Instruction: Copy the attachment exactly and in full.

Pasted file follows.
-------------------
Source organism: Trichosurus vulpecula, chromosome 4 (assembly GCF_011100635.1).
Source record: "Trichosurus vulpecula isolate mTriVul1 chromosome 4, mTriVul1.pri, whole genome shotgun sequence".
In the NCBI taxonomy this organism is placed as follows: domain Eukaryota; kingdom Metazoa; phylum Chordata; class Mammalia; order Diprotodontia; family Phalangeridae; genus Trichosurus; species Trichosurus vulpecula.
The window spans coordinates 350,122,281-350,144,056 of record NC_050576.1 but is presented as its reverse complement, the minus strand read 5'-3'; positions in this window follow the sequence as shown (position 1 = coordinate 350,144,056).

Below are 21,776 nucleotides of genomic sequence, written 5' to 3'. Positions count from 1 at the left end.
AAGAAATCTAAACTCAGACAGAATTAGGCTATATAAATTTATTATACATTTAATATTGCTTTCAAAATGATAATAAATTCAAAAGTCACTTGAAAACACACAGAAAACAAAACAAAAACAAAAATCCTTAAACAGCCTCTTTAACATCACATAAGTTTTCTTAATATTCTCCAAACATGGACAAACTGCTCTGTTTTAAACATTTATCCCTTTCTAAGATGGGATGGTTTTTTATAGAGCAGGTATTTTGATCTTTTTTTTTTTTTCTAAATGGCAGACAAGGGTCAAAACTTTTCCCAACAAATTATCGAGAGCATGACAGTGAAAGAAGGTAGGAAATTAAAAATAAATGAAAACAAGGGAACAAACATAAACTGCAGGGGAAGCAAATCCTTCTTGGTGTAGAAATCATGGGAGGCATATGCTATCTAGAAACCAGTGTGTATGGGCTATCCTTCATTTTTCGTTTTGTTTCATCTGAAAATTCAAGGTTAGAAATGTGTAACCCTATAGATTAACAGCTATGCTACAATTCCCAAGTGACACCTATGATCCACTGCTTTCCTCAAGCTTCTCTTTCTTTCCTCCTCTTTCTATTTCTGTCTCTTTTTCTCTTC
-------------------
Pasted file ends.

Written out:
Source organism: Trichosurus vulpecula, chromosome 4 (assembly GCF_011100635.1).
Source record: "Trichosurus vulpecula isolate mTriVul1 chromosome 4, mTriVul1.pri, whole genome shotgun sequence".
In the NCBI taxonomy this organism is placed as follows: domain Eukaryota; kingdom Metazoa; phylum Chordata; class Mammalia; order Diprotodontia; family Phalangeridae; genus Trichosurus; species Trichosurus vulpecula.
The window spans coordinates 350,122,281-350,144,056 of record NC_050576.1 but is presented as its reverse complement, the minus strand read 5'-3'; positions in this window follow the sequence as shown (position 1 = coordinate 350,144,056).

Below are 21,776 nucleotides of genomic sequence, written 5' to 3'. Positions count from 1 at the left end.
AAGAAATCTAAACTCAGACAGAATTAGGCTATATAAATTTATTATACATTTAATATTGCTTTCAAAATGATAATAAATTCAAAAGTCACTTGAAAACACACAGAAAACAAAACAAAAACAAAAATCCTTAAACAGCCTCTTTAACATCACATAAGTTTTCTTAATATTCTCCAAACATGGACAAACTGCTCTGTTTTAAACATTTATCCCTTTCTAAGATGGGATGGTTTTTTATAGAGCAGGTATTTTGATCTTTTTTTTTTTTTCTAAATGGCAGACAAGGGTCAAAACTTTTCCCAACAAATTATCGAGAGCATGACAGTGAAAGAAGGTAGGAAATTAAAAATAAATGAAAACAAGGGAACAAACATAAACTGCAGGGGAAGCAAATCCTTCTTGGTGTAGAAATCATGGGAGGCATATGCTATCTAGAAACCAGTGTGTATGGGCTATCCTTCATTTTTCGTTTTGTTTCATCTGAAAATTCAAGGTTAGAAATGTGTAACCCTATAGATTAACAGCTATGCTACAATTCCCAAGTGACACCTATGATCCACTGCTTTCCTCAAGCTTCTCTTTCTTTCCTCCTCTTTCTATTTCTGTCTCTTTTTCTCTTC